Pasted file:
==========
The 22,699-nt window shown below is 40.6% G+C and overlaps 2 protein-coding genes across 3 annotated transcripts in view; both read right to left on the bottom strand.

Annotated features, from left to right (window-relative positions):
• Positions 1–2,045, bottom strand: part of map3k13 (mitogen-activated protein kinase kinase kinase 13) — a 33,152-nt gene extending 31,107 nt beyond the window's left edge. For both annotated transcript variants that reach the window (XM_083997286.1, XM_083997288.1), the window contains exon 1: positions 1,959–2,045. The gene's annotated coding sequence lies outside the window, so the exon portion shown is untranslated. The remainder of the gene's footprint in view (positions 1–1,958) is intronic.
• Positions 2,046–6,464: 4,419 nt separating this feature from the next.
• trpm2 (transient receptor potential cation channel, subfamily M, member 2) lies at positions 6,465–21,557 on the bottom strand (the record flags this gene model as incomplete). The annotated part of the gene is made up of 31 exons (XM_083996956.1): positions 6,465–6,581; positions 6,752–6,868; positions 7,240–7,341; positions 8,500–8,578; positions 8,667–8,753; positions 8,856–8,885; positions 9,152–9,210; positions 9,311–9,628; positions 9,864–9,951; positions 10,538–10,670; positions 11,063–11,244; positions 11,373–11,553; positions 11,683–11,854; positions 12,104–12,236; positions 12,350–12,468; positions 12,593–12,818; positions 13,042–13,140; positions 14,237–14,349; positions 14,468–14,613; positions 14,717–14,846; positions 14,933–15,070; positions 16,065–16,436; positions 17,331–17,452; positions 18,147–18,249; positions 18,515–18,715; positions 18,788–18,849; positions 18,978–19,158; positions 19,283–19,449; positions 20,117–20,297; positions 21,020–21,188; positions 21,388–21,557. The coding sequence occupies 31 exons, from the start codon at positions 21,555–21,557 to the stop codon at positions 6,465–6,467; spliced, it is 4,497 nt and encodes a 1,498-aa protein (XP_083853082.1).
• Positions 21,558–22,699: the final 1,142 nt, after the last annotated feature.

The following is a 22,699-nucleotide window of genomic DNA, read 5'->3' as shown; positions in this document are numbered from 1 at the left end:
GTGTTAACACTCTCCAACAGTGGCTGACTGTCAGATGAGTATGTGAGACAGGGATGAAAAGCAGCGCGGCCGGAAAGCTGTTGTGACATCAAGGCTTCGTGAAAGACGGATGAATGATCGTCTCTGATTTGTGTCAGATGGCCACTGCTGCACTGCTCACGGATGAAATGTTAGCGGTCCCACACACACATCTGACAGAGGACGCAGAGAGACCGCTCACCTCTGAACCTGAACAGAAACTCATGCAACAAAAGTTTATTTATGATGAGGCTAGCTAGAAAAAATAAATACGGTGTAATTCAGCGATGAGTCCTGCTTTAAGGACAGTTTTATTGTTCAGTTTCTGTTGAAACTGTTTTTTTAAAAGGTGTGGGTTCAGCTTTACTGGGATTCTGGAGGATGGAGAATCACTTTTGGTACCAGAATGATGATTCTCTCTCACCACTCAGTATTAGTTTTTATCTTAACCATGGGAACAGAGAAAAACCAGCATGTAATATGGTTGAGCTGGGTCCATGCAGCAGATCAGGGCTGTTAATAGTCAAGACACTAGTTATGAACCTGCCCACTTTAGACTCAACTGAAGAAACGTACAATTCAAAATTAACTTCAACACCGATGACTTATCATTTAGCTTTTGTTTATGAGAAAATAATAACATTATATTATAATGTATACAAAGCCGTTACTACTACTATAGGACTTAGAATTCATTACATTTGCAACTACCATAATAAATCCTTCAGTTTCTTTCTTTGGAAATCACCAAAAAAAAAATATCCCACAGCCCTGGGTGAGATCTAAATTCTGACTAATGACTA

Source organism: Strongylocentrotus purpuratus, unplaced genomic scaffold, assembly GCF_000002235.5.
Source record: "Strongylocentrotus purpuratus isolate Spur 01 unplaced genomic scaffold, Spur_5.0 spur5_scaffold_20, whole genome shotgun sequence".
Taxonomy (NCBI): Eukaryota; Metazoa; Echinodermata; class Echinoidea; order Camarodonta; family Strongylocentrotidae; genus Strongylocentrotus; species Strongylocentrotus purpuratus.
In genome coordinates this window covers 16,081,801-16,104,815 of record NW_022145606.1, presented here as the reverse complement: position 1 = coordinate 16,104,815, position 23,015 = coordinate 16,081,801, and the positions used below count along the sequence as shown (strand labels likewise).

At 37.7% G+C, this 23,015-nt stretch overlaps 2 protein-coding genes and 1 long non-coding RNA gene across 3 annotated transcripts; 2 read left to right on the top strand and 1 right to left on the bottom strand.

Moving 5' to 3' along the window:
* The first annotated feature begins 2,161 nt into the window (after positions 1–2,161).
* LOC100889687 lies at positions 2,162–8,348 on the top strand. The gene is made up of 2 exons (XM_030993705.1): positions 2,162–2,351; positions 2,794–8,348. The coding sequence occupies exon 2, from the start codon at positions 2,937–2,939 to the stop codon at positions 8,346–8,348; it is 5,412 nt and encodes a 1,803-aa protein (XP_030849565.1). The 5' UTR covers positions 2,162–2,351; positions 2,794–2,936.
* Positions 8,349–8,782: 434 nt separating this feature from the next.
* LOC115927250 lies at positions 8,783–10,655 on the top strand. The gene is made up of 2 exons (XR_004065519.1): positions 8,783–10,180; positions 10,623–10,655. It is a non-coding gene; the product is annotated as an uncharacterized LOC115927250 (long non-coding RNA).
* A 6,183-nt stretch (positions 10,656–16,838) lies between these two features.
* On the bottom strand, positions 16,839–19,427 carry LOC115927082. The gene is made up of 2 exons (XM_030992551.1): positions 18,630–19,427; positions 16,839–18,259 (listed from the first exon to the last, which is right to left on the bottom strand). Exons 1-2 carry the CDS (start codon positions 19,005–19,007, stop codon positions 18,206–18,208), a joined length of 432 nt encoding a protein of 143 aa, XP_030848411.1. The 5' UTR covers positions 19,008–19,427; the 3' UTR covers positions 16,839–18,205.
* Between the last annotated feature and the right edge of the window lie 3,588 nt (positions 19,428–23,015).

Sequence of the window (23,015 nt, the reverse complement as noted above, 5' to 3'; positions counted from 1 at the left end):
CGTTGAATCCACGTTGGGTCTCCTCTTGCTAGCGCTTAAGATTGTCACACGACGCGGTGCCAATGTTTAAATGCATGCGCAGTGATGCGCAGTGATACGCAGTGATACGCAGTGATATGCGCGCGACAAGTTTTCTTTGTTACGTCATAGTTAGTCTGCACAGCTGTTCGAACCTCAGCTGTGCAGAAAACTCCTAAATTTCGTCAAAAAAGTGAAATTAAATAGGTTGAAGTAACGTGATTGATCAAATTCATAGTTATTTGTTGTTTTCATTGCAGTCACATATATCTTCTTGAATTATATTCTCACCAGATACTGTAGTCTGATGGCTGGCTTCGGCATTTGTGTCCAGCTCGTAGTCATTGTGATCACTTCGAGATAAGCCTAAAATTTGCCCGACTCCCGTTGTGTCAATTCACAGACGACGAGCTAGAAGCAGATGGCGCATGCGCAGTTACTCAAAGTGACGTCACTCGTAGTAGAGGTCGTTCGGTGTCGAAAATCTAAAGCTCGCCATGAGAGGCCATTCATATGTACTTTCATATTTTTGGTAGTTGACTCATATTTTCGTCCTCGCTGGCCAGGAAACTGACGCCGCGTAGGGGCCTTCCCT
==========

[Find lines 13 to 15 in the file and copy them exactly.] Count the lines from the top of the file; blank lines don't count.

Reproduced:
At 37.7% G+C, this 23,015-nt stretch overlaps 2 protein-coding genes and 1 long non-coding RNA gene across 3 annotated transcripts; 2 read left to right on the top strand and 1 right to left on the bottom strand.

Moving 5' to 3' along the window:
* The first annotated feature begins 2,161 nt into the window (after positions 1–2,161).